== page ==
Strawberry Fields, and then went further into Eastern religiousexperiences. But that, too, did not work out, and they wound 
up their career as a group by making The Yellow Submarine. 
When they made this movie, some people said, "The Beatles 
are coming back." But of course that was not the case. It was 
really 'the sad end of their ideological search as a group. It's 
interesting that Erich Segal, the man who wrote the film script 
for The Yellow Submarine, then wrote Love Story.
 Styx – I Am The Walrus

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Poe is pictured on the cover of "Sgt Peppers Lonely Heart Club Band." The Beatles (seventh top row) Photo: DR

Poe is pictured on the cover of “Sgt Peppers Lonely Heart Club Band.” The Beatles (seventh top row) Photo: DR

Edgar Allan Poe: The writer Lou Reed and The Beatles sang

Labels: Art, Literature,

More than 200 years after his death, the “poet of the mystery” is still very present in contemporary culture. In music, he influenced composers like Debussy or the iconic Beatles.

“The Raven” is just one of the most paradigmatic albums the influence of Edgar Allan Poe in contemporary musical creation. Lou Reed recreated in 2003, the author’s writing environment in a conceptual disc.

Anabela Duarte, anthropologist, presented at the International Conference “Poe and Gothic Creativity” a thesis on the influence of Poe in aesthetics and contemporary musical creation.Speaking to JPN highlights the “philosophy of transgression and darkness” on the album “The Raven” markedly “poesca”.

But the legacy of Poe [Infographics] not limited to the work of the former Velvet Underground.In fact, shortly after the death of the writer, Claude Debussy composed an opera based on the short story “The Fall of the House of Usher”, which, however, did not finish. Already in the 80s of the twentieth century, minimalist Philip Glass produced an opera based on the same work.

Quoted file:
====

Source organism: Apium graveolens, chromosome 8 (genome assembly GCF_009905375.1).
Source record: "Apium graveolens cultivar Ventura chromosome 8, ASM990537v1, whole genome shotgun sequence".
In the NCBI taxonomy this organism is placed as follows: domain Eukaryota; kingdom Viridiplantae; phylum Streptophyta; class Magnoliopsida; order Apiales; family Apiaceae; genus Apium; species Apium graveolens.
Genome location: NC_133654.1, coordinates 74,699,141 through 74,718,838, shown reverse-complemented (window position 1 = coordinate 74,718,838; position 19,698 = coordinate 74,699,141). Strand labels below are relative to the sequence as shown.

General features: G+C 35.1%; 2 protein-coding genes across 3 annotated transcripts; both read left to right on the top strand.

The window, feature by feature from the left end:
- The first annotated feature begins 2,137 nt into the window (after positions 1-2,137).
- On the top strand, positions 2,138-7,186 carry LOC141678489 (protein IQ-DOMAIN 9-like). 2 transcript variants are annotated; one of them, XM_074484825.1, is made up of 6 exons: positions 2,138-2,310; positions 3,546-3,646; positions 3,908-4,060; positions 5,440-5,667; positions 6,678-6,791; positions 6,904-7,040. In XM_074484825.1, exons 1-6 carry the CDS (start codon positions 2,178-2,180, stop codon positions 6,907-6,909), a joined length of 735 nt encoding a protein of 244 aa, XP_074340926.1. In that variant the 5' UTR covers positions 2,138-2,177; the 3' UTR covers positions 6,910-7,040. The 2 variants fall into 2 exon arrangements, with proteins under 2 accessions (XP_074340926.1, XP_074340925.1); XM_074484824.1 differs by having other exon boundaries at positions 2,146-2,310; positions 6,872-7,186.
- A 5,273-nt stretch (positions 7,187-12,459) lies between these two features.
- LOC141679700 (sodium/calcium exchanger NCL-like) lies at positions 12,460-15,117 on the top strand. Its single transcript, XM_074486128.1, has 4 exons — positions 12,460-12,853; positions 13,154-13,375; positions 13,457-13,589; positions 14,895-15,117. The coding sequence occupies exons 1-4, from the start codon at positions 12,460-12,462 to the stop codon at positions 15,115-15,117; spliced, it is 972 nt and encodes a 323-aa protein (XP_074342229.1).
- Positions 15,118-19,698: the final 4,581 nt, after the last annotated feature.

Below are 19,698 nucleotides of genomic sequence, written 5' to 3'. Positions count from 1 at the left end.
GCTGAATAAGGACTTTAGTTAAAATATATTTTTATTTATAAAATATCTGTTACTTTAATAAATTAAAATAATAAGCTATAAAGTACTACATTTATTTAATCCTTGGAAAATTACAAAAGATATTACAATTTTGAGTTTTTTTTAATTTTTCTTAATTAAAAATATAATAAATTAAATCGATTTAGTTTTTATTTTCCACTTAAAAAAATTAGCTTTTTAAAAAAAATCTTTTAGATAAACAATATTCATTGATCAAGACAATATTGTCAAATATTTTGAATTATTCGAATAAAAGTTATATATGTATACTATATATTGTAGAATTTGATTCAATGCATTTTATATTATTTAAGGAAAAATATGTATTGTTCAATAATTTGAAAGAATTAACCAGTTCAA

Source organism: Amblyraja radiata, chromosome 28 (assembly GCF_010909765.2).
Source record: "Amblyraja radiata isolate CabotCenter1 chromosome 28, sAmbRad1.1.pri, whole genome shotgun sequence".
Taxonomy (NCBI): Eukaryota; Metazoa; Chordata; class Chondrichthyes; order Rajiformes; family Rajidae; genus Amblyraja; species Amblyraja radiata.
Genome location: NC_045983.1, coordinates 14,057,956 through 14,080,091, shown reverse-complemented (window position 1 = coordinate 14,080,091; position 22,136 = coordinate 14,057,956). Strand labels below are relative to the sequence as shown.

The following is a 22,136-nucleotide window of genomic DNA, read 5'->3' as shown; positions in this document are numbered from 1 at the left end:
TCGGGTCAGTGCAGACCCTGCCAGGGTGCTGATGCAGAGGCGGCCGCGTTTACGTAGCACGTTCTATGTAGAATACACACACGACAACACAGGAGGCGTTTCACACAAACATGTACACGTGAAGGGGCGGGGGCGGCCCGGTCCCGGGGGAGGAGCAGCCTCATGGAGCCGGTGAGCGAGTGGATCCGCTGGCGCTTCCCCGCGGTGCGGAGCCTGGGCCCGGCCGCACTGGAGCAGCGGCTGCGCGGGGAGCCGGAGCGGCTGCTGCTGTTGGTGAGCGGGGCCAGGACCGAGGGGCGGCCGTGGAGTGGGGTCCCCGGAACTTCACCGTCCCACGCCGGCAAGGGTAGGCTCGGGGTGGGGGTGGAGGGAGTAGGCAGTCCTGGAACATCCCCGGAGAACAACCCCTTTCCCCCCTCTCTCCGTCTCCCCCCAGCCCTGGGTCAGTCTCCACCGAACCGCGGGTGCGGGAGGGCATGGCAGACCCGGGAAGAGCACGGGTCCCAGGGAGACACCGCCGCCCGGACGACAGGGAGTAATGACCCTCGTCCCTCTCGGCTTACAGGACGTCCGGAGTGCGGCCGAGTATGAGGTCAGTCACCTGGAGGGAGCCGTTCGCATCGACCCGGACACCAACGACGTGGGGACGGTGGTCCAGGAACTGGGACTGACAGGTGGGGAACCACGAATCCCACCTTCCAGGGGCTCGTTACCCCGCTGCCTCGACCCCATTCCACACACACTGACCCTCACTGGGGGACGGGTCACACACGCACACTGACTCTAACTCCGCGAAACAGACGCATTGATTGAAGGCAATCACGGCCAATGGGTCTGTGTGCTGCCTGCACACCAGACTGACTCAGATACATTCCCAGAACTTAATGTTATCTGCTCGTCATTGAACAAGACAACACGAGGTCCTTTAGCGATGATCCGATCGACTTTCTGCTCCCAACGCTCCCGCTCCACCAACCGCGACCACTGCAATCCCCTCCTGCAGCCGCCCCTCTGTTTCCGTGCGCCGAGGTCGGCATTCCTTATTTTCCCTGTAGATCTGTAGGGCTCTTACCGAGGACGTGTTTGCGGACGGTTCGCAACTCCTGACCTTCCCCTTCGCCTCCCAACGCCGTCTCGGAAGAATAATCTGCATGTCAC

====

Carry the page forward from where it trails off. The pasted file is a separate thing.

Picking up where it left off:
“Man, you shouldnt have seen Them kicking Edgar Allan Poe”, sang the Beatles, a song entitled “I’m the Walrus,” which explains the JPN Anabela Duarte, “is a satire on English society of his time and, both a revolt in protest against the way Poe had been treated by his countrymen. ” In the 60s, Poe appears even on the cover “Sgt. Peppers Lonely Heart Club Band “.

A kind of punk nihilism

According Anabela Duarte, “the appetite of the younger generation by Poe” is due to the fact that being an author “non-conformist and unconventional.” In 1844, Edgar Allan Poe published an article entitled “The Ballon-Hoax” in the newspaper “The Sun”. “Drunk, was placed to the newspaper’s door and told people,” Do not buy, do not buy, I did write, “says the anthropologist.

“The troubled spirit, paranoia, rebellion, the desire for self-destruction are some of the lines which are governed by many of the trends and contemporary artistic sensibilities,” said Anabela Duarte.

Diamanda Galás as “distorting mirror” of Poe

The themes of Diamanda Galás are steeped in mystery, rebellion and nonconformity. It is not therefore surprising that it is one of the best examples of the influence of Poe in the current music. Anabela Duarte believes that Galás “reflects, as a distorting mirror, the atmosphere of darkness and diabolism present in many of the writings” of the author.

“Masque of the Red Death” is a triple CD songwriter who subverts the homonymous tale of Poe.Each disc “bet for a typology of the Red Death, the plague being equivalent to plague par excellence of the century. And XX century. XXI, ie AIDS, “says anthropologist Anabela Duarte.

Over 200 years, Edgar Allan Poe was a source of inspiration in the music aesthetics and contemporary art. Tales as “The Raven,” “The Fall of the House of Usher” and “The Mask of the Red Death” were some of the most influential writings in the art world, particularly in music.

The Beatles Countdown #2: “I Am The Walrus”